Firms that believe they are owed money by banks over the 'interest rate swaps' scandal are concerned about delays in resolving their cases.
Charity accuses RBS of dragging its heels over interest rate swap compensation claim leaving them at risk of having to close down services.
Senior banking figures are frustrated by the swaps payouts, believing that the authorities have changed the rules in retrospect.
In December, redress payments to businesses affected by the interest rate swap mis-selling scandal reached £158.6m, according to Financial Conduct Authority.
Figures showed that Barclays, Lloyds and the Royal Bank of Scotland all surpassed their set targets for making these payments, while HSBC was behind its projection by 1%.
To date, these five banks have set aside about £3bn to meet the cost of compensating customers.
Small companies hit by alleged mis-selling of interest rate swaps will meet with the FCA regulator today.
'Swaps' were policies sold to protect firms from the risk of soaring interest rates but with years of rock-bottom rates actually led to them losing out.
After a campaign last year, thousands of businesses were promised compensation but many have complained that banks are dragging their heels over the payouts.
Among those critical of the length of time banks have taken to pay compensation to those wrongly sold insurance products is campaign group 'Bully Banks'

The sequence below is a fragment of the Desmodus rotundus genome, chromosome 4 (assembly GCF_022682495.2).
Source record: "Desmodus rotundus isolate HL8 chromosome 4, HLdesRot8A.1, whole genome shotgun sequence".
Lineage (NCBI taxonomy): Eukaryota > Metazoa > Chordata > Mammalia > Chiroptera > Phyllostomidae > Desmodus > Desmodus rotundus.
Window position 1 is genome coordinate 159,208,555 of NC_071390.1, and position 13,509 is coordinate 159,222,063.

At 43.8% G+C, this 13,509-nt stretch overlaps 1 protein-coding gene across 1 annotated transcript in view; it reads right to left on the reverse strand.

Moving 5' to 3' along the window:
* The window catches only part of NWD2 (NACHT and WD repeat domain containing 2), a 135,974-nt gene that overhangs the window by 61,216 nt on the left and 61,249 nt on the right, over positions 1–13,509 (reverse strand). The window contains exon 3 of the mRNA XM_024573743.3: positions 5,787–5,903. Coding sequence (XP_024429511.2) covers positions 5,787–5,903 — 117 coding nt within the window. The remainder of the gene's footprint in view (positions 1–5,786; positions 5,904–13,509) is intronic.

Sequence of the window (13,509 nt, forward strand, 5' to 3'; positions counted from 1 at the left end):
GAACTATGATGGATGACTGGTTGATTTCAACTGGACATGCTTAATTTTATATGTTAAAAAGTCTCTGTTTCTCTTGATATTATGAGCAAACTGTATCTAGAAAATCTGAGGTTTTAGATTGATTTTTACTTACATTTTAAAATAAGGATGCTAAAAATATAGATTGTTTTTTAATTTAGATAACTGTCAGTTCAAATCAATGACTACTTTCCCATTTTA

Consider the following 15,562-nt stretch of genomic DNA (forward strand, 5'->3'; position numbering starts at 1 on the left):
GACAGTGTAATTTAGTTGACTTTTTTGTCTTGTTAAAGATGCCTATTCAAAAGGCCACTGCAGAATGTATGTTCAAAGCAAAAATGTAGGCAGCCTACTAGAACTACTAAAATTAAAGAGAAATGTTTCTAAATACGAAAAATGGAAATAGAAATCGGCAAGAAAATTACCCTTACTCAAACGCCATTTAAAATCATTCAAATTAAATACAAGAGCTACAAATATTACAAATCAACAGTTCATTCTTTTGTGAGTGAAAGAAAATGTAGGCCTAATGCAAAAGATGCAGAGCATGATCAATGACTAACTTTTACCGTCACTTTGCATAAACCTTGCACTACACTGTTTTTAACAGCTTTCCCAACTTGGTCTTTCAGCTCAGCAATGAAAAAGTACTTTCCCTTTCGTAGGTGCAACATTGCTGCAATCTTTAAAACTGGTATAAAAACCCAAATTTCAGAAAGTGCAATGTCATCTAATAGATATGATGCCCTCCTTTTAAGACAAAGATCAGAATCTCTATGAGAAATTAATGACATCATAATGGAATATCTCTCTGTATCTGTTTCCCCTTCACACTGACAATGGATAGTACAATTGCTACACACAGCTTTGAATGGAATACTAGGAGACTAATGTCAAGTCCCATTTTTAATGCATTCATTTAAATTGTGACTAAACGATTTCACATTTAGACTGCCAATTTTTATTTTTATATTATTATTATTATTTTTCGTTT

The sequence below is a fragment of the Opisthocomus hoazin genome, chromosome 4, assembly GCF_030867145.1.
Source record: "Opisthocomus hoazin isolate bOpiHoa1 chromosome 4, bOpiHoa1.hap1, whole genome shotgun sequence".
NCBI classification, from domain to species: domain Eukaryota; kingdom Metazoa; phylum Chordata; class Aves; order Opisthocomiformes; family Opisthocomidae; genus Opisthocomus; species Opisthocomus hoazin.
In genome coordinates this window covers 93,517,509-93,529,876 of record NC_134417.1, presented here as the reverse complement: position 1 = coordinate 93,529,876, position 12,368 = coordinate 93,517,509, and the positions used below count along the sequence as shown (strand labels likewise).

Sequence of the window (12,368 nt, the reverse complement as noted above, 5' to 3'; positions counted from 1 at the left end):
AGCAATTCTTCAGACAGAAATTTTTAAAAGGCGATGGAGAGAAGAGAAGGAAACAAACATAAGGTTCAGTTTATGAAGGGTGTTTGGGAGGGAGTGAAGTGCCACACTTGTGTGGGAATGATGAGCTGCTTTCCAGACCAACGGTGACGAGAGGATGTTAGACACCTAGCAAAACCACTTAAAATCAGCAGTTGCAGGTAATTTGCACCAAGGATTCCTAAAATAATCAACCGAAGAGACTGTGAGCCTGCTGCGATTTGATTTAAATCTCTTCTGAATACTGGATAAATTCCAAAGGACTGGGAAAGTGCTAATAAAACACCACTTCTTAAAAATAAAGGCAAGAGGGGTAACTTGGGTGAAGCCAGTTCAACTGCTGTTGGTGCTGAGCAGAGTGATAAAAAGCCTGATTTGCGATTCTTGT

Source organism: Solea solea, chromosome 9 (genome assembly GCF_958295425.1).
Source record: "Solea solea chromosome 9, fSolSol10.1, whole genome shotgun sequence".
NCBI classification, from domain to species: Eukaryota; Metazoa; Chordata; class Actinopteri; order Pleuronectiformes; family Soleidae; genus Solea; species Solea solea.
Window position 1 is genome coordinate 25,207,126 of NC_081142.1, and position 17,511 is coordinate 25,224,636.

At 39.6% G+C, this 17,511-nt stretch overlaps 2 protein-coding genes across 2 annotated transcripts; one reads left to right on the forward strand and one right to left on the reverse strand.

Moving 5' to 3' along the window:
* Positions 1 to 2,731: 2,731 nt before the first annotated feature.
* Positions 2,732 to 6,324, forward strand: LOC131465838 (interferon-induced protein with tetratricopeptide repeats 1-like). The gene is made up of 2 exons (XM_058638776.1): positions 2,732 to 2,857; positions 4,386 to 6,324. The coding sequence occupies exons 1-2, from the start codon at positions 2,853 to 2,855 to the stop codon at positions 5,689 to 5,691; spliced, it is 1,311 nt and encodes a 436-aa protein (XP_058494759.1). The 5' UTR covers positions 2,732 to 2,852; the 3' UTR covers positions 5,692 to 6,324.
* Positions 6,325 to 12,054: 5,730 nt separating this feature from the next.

In a letter to Vince Cable, Bill Haslam, of Bully Banks, said: "2,800 people have been employed by the banks to deal with (after the sophistication tests) 15,000 cases, I am only a non-sophisticated small businessman of course but this is five cases per person?
"Many of these people are on £900 a day, as these jobs have been heavily advertised, and presuming an average daily cost across the 2,800 recruited of £300 per day per person this is a staggering £840,000 per day.
"If we said that they had all been working on this for only three months (when we know in truth many have been on this for a year now) this would be a staggering £76 Million.
"And yet the FCA and all these clever people at the banks have only managed to payout a grand total of £500,000 in 14 months to ten firms that were mis-sold!"
The Federation of Small Businesses has said it is "quickly losing confidence" in the banks and the regulator over the mis-selling of complex financial products.
– John Allan, National Chairman, Federation of Small Businesses
...the FCA [Financial Conduct Authority] has laid bare depressing figures which show that after five months only ten businesses out of over 15,000 currently in the process have been offered compensation.
What makes this even more disappointing is that 1,300 firms who should be offered redress straight away are still stranded in this inept compensation scheme.
We are quickly losing confidence in the banks and the regulator as this scheme remains unbelievably slow.
Britain's markets watchdog said banks have started paying compensation for mis-selling of interest rate swaps and the bill is expected to increase rapidly over coming months.
The products were designed to protect smaller companies against rising interest rates but when rates fell, they had to pay large bills, typically running to tens of thousands of pounds. Companies also faced penalties to get out of the deals, which many said they had not been told about.
The Financial Conduct Authority said in a statement on Wednesday that by the end of August 10 offers of redress had been accepted by businesses totalling £500,000.
The FCA says it expects rate swaps compensation offers to increase rapidly in coming months with 210 offers already sent to customers, with 1,700 due shortly.
The UK Financial Conduct Authority says 10 offers of redress for interest rate swaps mis-selling were accepted by the end August, totalling £500,000.